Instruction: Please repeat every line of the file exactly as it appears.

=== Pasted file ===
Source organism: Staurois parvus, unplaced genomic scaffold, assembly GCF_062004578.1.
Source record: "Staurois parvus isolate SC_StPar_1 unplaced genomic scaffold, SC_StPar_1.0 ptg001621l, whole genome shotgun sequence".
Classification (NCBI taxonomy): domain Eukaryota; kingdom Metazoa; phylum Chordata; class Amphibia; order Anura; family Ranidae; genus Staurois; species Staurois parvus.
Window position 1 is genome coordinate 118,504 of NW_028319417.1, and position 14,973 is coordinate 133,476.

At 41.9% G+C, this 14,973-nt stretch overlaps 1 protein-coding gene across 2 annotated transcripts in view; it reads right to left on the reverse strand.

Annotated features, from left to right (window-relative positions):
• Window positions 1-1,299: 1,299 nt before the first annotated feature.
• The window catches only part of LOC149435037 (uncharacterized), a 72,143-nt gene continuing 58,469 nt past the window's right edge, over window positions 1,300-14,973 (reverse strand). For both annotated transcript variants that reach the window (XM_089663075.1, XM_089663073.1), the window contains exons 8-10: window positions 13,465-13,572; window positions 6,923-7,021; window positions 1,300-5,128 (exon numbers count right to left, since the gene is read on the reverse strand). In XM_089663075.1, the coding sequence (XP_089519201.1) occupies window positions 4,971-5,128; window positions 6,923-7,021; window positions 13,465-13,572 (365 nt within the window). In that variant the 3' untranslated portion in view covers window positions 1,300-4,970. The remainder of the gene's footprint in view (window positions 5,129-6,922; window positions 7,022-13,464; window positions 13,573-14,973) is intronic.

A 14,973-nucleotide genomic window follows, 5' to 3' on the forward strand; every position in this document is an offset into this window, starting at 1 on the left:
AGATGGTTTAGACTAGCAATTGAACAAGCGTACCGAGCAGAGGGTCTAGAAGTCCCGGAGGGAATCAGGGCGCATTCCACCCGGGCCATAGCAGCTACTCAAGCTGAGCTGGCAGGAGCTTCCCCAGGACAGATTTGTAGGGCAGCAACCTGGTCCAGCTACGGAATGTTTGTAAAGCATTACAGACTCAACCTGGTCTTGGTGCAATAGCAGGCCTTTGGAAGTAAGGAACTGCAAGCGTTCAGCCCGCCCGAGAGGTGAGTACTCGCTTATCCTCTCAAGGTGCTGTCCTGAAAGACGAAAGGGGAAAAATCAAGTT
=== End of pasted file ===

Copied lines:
Source organism: Staurois parvus, unplaced genomic scaffold, assembly GCF_062004578.1.
Source record: "Staurois parvus isolate SC_StPar_1 unplaced genomic scaffold, SC_StPar_1.0 ptg001621l, whole genome shotgun sequence".
Classification (NCBI taxonomy): domain Eukaryota; kingdom Metazoa; phylum Chordata; class Amphibia; order Anura; family Ranidae; genus Staurois; species Staurois parvus.
Window position 1 is genome coordinate 118,504 of NW_028319417.1, and position 14,973 is coordinate 133,476.

At 41.9% G+C, this 14,973-nt stretch overlaps 1 protein-coding gene across 2 annotated transcripts in view; it reads right to left on the reverse strand.

Annotated features, from left to right (window-relative positions):
• Window positions 1-1,299: 1,299 nt before the first annotated feature.
• The window catches only part of LOC149435037 (uncharacterized), a 72,143-nt gene continuing 58,469 nt past the window's right edge, over window positions 1,300-14,973 (reverse strand). For both annotated transcript variants that reach the window (XM_089663075.1, XM_089663073.1), the window contains exons 8-10: window positions 13,465-13,572; window positions 6,923-7,021; window positions 1,300-5,128 (exon numbers count right to left, since the gene is read on the reverse strand). In XM_089663075.1, the coding sequence (XP_089519201.1) occupies window positions 4,971-5,128; window positions 6,923-7,021; window positions 13,465-13,572 (365 nt within the window). In that variant the 3' untranslated portion in view covers window positions 1,300-4,970. The remainder of the gene's footprint in view (window positions 5,129-6,922; window positions 7,022-13,464; window positions 13,573-14,973) is intronic.

A 14,973-nucleotide genomic window follows, 5' to 3' on the forward strand; every position in this document is an offset into this window, starting at 1 on the left:
AGATGGTTTAGACTAGCAATTGAACAAGCGTACCGAGCAGAGGGTCTAGAAGTCCCGGAGGGAATCAGGGCGCATTCCACCCGGGCCATAGCAGCTACTCAAGCTGAGCTGGCAGGAGCTTCCCCAGGACAGATTTGTAGGGCAGCAACCTGGTCCAGCTACGGAATGTTTGTAAAGCATTACAGACTCAACCTGGTCTTGGTGCAATAGCAGGCCTTTGGAAGTAAGGAACTGCAAGCGTTCAGCCCGCCCGAGAGGTGAGTACTCGCTTATCCTCTCAAGGTGCTGTCCTGAAAGACGAAAGGGGAAAAATCAAGTT